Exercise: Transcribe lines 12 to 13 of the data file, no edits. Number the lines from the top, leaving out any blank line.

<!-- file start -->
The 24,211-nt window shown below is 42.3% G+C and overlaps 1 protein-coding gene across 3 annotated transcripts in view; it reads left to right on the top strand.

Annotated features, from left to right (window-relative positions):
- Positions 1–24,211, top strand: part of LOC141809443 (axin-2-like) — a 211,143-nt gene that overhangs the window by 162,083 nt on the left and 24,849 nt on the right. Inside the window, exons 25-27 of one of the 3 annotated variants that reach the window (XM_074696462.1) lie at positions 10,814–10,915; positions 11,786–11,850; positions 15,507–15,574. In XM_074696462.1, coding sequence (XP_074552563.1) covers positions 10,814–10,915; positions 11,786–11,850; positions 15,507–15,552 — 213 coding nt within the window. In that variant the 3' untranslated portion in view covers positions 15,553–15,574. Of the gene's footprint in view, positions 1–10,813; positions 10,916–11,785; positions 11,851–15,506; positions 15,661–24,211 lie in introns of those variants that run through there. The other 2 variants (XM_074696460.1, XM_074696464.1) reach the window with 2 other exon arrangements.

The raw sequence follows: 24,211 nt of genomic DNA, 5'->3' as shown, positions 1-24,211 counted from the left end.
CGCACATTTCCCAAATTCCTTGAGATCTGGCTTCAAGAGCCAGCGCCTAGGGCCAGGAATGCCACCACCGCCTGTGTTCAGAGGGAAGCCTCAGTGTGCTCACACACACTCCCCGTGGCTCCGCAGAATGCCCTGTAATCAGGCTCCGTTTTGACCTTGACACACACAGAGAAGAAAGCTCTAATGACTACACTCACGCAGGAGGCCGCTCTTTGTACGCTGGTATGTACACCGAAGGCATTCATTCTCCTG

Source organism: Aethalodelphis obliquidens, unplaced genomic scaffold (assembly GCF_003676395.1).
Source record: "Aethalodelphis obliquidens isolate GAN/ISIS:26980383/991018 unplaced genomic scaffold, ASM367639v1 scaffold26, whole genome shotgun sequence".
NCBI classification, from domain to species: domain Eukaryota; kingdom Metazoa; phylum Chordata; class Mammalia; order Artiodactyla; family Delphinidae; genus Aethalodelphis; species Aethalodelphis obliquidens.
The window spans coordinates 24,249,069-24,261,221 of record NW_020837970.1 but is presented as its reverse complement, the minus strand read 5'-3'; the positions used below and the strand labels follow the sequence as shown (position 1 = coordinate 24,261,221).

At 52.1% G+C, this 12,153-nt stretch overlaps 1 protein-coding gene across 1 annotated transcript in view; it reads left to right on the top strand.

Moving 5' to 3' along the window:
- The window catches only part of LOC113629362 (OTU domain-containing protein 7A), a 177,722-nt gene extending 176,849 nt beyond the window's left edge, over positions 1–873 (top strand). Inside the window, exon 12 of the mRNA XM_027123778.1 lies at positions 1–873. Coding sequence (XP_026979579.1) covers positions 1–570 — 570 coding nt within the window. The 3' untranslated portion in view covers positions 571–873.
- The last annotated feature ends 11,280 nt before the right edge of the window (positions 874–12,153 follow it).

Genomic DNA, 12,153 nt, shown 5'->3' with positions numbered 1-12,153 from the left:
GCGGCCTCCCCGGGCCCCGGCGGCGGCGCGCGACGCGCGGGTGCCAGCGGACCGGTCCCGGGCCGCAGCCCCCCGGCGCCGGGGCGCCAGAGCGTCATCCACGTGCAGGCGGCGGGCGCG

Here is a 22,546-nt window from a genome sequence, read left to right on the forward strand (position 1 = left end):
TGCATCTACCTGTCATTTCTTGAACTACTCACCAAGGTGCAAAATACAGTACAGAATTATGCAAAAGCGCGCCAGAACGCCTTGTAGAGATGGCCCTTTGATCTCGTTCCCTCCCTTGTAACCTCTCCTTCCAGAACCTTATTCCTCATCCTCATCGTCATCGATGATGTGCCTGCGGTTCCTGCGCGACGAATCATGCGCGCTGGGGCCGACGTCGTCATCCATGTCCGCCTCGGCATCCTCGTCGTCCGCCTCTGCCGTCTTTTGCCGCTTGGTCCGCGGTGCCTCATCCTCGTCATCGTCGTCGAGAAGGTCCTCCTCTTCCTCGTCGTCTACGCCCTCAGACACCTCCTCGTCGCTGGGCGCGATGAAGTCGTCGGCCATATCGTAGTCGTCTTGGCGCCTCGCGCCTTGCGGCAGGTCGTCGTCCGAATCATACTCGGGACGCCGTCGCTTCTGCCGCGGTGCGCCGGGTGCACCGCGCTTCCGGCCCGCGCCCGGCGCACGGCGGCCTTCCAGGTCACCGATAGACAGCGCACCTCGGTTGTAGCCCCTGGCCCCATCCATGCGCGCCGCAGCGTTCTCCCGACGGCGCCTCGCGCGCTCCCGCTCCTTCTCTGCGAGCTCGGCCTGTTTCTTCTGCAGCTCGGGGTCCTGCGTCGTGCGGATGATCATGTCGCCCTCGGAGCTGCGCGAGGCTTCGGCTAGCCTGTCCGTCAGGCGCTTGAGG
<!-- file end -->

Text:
- The window catches only part of LOC113629362 (OTU domain-containing protein 7A), a 177,722-nt gene extending 176,849 nt beyond the window's left edge, over positions 1–873 (top strand). Inside the window, exon 12 of the mRNA XM_027123778.1 lies at positions 1–873. Coding sequence (XP_026979579.1) covers positions 1–570 — 570 coding nt within the window. The 3' untranslated portion in view covers positions 571–873.
- The last annotated feature ends 11,280 nt before the right edge of the window (positions 874–12,153 follow it).